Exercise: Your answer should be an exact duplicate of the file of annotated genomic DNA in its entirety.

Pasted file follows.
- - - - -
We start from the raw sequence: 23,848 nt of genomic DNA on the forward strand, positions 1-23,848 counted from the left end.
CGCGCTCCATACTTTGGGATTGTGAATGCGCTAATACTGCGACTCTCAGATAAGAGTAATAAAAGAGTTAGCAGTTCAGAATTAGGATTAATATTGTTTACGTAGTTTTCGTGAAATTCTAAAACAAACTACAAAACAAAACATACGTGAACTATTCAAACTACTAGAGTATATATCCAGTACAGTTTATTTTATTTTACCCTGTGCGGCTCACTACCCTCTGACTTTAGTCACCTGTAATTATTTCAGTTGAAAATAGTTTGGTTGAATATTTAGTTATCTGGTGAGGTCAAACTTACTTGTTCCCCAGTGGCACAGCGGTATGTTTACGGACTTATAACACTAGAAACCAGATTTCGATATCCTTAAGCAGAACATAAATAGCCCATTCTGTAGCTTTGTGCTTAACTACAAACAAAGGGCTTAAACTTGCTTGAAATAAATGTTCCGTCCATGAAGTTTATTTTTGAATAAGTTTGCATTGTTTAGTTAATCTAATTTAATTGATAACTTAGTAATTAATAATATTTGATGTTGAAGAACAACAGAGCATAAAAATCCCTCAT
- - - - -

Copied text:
We start from the raw sequence: 23,848 nt of genomic DNA on the forward strand, positions 1-23,848 counted from the left end.
CGCGCTCCATACTTTGGGATTGTGAATGCGCTAATACTGCGACTCTCAGATAAGAGTAATAAAAGAGTTAGCAGTTCAGAATTAGGATTAATATTGTTTACGTAGTTTTCGTGAAATTCTAAAACAAACTACAAAACAAAACATACGTGAACTATTCAAACTACTAGAGTATATATCCAGTACAGTTTATTTTATTTTACCCTGTGCGGCTCACTACCCTCTGACTTTAGTCACCTGTAATTATTTCAGTTGAAAATAGTTTGGTTGAATATTTAGTTATCTGGTGAGGTCAAACTTACTTGTTCCCCAGTGGCACAGCGGTATGTTTACGGACTTATAACACTAGAAACCAGATTTCGATATCCTTAAGCAGAACATAAATAGCCCATTCTGTAGCTTTGTGCTTAACTACAAACAAAGGGCTTAAACTTGCTTGAAATAAATGTTCCGTCCATGAAGTTTATTTTTGAATAAGTTTGCATTGTTTAGTTAATCTAATTTAATTGATAACTTAGTAATTAATAATATTTGATGTTGAAGAACAACAGAGCATAAAAATCCCTCAT